New Year’s Eve
There’s a joke in New Year’s Eve. I was listening out for it, you see, and when it happened, how I laughed. Katherine Heigl is organising the catering for a big New Year’s Eve party before the Big Ball Thing in Times Square, and at one point someone (a hilarious ethnic minority, as a matter of fact) asks her – “are there lots of famous people coming?” and Katherine Heigl replies “there’ll be more celebrities here than in rehab.” How I laughed. How we all laughed. It was a really lovely bit of relief from the two hours I spent hoping that everyone on screen would collapse. Not just the characters, you understand, but the actors themselves. Which is a bit upsetting, really, because I do quite like Robert DeNiro. But it turns out I want him dead. I want Robert DeNiro, and Michelle Pfeiffer and Halle Berry and Jon Bon Jovi and Ashton Kutcher and… and… quite a lot of people dead. I’d do it myself if I had any energy left in this broken body of mine. But I don’t. All I can do now is stare blankly into the abyss forever and wonder at the fact that not even the constant use of the phrase “waiting for the ball to drop” could at any point rouse me from the black horror of watching New Year’s Eve.
It fools you at first. New Year’s Eve fools you into thinking there’s more than one conversation in it. It does this via the means of having lots of characters, so you think to yourself ‘this, this here is a different character, so this is a different situation. They are wearing different clothes and saying different words, I better concentrate because this bit of the story is different to other bits I have witnessed and will come to witness’. No. This is untrue. There is one conversation in New Year’s Eve, and it goes like this:
Ethnic Minority Here Purely For Exposition Allowance: “It’s New Year’s Eve! What about that thing? That thing you need to explain in order for your character to be anything? AY CARUMBA”
A Famous Person: “AH YES. Well you see, some time ago I did a thing, and it was the best thing/worst thing ever. I must correct that mistake/do an important thing TONIGHT, on this NIGHT of NEW YEAR’S EVE in order for it to turn out well”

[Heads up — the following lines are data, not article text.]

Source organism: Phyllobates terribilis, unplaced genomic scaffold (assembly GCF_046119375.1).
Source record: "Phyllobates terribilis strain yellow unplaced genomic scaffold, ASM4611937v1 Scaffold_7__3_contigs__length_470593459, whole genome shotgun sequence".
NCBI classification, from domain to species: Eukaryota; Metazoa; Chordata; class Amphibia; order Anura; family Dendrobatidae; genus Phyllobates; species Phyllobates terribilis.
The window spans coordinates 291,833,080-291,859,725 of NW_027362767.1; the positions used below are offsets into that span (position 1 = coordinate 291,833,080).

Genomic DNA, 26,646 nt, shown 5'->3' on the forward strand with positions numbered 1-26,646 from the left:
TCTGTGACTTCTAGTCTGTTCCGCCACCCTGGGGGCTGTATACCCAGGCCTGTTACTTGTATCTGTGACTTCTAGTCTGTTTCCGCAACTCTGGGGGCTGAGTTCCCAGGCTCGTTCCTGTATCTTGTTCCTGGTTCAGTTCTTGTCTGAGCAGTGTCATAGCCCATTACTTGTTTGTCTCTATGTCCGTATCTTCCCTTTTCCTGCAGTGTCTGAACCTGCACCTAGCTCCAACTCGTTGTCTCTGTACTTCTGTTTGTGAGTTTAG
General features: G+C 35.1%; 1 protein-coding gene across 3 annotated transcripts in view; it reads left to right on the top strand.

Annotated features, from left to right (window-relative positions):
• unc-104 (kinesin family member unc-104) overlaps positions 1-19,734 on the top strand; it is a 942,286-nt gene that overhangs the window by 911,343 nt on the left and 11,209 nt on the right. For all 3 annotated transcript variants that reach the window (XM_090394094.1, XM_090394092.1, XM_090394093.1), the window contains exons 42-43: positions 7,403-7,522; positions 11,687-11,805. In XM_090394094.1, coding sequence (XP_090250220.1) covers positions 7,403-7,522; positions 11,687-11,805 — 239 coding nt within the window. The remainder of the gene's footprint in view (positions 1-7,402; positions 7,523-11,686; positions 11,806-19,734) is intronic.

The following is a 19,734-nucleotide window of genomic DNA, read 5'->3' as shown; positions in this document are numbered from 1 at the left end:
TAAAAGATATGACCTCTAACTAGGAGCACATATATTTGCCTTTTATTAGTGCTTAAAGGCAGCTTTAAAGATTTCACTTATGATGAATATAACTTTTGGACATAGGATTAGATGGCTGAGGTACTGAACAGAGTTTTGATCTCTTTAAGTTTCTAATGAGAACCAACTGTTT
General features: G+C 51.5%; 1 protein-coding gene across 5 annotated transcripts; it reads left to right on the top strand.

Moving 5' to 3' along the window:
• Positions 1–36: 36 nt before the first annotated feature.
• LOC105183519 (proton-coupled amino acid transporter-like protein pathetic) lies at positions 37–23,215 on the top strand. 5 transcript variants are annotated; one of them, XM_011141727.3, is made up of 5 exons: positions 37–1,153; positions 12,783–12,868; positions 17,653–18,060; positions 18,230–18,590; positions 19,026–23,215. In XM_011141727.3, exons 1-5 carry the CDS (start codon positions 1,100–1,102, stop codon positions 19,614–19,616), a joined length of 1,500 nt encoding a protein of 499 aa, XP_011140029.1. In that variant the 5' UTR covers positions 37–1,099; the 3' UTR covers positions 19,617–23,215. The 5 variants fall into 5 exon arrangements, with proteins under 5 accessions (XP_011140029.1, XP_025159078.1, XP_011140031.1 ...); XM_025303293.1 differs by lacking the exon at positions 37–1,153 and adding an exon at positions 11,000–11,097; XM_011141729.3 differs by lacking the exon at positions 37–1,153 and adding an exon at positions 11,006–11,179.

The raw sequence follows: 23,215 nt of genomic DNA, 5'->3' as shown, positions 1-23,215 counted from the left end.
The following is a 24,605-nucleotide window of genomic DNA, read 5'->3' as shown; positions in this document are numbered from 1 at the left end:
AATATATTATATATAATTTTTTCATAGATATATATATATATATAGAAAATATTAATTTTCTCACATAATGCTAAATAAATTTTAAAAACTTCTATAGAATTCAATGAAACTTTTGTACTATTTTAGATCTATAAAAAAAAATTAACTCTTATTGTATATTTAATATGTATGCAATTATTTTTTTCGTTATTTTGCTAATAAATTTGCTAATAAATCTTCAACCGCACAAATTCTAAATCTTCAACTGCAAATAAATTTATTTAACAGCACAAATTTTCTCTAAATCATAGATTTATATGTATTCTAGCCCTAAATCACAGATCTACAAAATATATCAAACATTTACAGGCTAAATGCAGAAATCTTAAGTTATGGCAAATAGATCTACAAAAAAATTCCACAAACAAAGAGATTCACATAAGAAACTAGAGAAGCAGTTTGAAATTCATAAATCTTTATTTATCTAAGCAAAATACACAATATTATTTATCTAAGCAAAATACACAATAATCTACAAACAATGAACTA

Ethnic Minority: “BUT TONIGHT IS NEW YEAR’S EVE. IT’S IMPOSSIBLE FOR SOME REASON”
A Famous Person: “NOTHING IS IMPOSSIBLE ON NEW YEAR’S EVE UNTIL I NEED IT TO BE FOR TENSION BUILDING PURPOSES BUT ACTUALLY ULTIMATELY NOTHING IS IMPOSSIBLE.”
Ethnic Minority: AY CARUMBA (falls down)
Imagine that conversation, imagine it happening over and over and over again until you slip, groaning and sweating, into a coma. Sometimes it will be a conversation between a papery, dribbly Michelle Phieffer and Zac Efron – whose character consists purely of pointing aggressively and grinning and saying “RIGGARUMBO! CRACKO JACKO!”. Sometimes it will be between Carrie Bradshaw and her daughter, and the daughter will say “you’re being clingy and mean and it’s because you don’t have a man in your life” and then the daughter will run off and Carrie Bradshaw will say to no-one – “I fought so hard for custody.” Sometimes Jon Bon Jovi will try and do it, but he’s got lines like “talk to me, DAMMIT! TALK TO ME!” and the only acting he knows is the acting of Singing Rock Music – which means his legs get further apart the more emotional he’s supposed to feel. At some point Katherine Heigl puts TOO MANY TRUFFLES IN HER MOUTH and has to spit them out, ha. But then Robert DeNiro Dying says “When I was a photographer in Vietnam” and that’s when the laughter stops. It turns out Lea Michele is a good singer and that Josh Duhamel is just sick, SO DAMN SICK of young, beautiful girls with nothing to say. To be fair to Ashton Kutcher, he spends most of it looking pretty embarrassed. Not nearly embarrassed enough, Ashton. Not nearly embarrassed enough.
Possibly the most amazing thing about New Year’s Eve is that after it’s all over, after the trying to induce childbirth for monetary gain, the horrible shoe-horning in of The Honour Of Our Troops, the celebration of youth and beauty over anything else, the mockery of the elderly, the absolute lack of any dramatic tension whatsoever, this sloppy collection of soulless, static-haired pay-cheque squeezers have the audacity to show off some hilarious outtakes, outtakes in which they innately grin and gawp, drunk and mad on their own arrogance. At one point, and I swear to you this is true, Jessica Biel produces a copy – sorry, two copies – of the Valentine’s Day DVD from her open vagina, in a wry nod to the brilliant Garry Marshall’s past (and future) success. That actually happens. None of them realised, the poor, cursed fools. No-one realised what a horrible thing they’d done. It’s quite amazing, really. It takes two agonising hours for the ball to drop, but we’re still waiting on the penny.